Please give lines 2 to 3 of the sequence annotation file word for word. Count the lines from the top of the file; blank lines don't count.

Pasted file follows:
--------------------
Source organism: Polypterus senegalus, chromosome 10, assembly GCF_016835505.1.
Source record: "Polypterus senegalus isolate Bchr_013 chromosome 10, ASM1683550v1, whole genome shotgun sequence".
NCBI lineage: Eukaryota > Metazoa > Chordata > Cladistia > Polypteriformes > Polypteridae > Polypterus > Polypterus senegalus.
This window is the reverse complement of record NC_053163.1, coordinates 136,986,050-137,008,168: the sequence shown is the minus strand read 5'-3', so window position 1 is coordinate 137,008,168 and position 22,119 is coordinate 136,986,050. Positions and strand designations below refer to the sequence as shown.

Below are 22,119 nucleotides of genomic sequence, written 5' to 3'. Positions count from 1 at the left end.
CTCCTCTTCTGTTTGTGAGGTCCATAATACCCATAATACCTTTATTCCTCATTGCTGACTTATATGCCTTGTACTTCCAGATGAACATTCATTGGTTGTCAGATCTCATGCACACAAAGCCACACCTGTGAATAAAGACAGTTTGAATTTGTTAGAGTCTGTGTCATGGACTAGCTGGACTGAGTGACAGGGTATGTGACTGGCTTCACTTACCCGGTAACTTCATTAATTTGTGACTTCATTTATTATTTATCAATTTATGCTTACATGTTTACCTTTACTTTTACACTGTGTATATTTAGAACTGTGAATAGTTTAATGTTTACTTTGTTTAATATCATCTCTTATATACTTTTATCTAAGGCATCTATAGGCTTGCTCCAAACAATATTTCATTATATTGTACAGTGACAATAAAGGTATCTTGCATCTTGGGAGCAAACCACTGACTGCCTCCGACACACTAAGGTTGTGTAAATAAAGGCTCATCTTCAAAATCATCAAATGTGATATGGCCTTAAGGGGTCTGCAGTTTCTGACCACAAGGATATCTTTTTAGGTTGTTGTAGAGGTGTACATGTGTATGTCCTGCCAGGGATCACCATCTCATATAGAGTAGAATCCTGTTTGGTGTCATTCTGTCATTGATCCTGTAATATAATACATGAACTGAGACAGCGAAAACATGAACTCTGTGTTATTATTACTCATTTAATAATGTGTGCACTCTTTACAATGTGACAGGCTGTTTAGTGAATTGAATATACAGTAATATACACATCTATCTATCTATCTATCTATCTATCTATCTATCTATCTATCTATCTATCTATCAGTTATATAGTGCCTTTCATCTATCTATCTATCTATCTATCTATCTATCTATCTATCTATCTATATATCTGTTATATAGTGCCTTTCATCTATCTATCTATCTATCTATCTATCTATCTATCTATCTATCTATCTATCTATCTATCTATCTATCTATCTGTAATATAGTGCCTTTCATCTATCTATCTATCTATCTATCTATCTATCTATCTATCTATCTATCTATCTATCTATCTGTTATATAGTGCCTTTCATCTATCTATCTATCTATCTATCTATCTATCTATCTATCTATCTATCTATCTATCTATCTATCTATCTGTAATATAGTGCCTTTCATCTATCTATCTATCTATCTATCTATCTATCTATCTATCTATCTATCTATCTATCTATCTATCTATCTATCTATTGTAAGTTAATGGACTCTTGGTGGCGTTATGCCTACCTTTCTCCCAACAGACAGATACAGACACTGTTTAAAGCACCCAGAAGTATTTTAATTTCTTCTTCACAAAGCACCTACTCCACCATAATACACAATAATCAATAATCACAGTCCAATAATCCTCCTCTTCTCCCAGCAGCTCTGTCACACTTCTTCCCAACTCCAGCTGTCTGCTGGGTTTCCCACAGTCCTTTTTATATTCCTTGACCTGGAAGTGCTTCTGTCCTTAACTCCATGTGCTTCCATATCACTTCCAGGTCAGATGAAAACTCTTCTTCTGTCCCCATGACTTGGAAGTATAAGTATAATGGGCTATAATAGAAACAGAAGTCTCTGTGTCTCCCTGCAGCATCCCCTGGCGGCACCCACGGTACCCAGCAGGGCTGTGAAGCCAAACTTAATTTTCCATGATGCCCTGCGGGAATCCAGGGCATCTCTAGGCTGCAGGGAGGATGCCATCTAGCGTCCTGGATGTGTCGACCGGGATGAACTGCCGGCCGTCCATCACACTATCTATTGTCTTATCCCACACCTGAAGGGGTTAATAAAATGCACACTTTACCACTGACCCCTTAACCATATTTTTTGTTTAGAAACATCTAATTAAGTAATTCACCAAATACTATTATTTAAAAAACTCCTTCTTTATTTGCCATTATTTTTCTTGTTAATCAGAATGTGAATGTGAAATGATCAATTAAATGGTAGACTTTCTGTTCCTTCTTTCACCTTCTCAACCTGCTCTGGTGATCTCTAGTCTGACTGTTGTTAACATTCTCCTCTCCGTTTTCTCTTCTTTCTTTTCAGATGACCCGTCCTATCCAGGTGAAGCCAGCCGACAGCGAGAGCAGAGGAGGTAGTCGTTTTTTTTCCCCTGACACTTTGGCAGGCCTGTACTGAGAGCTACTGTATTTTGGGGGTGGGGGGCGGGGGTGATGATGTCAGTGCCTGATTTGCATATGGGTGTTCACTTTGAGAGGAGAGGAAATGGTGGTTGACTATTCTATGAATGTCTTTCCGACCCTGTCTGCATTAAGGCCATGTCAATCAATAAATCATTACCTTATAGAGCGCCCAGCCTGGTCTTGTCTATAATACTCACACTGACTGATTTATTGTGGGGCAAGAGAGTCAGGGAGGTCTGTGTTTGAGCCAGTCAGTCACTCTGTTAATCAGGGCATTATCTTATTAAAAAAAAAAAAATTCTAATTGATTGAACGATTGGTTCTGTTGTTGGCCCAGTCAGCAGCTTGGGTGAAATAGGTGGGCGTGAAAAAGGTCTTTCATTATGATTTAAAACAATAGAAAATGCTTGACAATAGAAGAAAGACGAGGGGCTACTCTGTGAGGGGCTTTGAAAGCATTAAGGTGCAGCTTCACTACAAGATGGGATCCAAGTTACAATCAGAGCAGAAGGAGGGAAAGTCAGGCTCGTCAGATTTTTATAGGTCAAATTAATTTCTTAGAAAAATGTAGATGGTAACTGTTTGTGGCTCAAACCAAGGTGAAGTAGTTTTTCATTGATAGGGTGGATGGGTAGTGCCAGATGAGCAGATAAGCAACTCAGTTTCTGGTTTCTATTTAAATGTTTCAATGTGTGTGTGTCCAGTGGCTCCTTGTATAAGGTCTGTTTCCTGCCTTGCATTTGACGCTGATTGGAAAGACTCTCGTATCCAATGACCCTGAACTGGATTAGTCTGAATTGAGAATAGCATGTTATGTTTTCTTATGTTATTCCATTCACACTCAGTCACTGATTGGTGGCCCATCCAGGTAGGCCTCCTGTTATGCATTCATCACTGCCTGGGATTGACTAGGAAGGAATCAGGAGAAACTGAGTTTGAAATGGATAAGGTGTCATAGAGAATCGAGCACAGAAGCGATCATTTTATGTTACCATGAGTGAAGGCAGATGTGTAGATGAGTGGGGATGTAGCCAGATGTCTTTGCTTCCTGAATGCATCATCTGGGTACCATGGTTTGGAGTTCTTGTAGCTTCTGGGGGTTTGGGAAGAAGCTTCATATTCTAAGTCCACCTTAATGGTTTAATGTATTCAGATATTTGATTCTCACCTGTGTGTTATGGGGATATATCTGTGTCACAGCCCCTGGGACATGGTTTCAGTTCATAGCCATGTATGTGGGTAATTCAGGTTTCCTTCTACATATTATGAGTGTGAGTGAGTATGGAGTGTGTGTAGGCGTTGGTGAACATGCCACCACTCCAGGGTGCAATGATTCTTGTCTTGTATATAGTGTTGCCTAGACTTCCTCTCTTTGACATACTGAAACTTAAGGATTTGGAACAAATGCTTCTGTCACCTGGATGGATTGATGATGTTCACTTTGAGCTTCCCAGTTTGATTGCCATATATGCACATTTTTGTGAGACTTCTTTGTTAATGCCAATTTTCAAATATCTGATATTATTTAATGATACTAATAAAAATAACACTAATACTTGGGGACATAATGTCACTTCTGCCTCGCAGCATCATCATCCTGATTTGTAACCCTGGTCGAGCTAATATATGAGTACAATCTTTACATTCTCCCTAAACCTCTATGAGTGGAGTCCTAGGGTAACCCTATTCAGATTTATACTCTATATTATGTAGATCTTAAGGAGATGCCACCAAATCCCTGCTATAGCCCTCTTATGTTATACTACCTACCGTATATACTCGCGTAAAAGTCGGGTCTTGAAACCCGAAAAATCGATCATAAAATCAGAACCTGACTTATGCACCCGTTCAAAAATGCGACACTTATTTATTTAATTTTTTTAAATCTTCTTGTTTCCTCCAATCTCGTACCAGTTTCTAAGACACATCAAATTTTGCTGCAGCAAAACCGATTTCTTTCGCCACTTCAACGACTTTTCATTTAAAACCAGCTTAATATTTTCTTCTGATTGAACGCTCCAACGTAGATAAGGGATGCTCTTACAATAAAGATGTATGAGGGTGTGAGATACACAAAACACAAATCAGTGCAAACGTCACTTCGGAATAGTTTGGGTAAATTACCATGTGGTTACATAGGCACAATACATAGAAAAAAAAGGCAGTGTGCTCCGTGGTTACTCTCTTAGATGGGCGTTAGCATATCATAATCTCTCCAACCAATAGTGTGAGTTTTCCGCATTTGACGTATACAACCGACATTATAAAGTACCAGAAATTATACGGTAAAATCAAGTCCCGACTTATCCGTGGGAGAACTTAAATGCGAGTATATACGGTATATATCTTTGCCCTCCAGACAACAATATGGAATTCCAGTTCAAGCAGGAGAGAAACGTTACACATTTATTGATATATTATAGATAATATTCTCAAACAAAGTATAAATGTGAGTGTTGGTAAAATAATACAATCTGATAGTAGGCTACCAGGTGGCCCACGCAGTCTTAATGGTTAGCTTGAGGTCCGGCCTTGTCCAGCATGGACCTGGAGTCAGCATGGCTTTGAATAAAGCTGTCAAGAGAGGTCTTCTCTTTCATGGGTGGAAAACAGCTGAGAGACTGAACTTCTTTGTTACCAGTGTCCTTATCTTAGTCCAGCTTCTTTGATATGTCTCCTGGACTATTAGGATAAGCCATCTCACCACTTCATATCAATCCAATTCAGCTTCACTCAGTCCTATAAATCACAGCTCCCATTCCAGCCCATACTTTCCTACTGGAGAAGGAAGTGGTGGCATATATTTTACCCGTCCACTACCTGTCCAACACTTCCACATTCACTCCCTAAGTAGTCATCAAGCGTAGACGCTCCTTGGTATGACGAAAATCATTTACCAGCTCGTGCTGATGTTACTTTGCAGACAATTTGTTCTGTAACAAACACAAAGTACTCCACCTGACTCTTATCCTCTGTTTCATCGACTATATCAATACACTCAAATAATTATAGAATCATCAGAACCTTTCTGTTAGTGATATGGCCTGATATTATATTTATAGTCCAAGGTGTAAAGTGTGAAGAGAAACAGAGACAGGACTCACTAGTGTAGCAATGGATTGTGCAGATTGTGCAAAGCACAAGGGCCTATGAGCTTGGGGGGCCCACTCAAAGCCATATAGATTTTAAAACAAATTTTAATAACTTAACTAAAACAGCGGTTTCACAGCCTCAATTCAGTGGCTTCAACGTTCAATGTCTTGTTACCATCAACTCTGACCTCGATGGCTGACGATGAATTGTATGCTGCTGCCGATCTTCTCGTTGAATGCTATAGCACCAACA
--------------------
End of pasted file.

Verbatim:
Source record: "Polypterus senegalus isolate Bchr_013 chromosome 10, ASM1683550v1, whole genome shotgun sequence".
NCBI lineage: Eukaryota > Metazoa > Chordata > Cladistia > Polypteriformes > Polypteridae > Polypterus > Polypterus senegalus.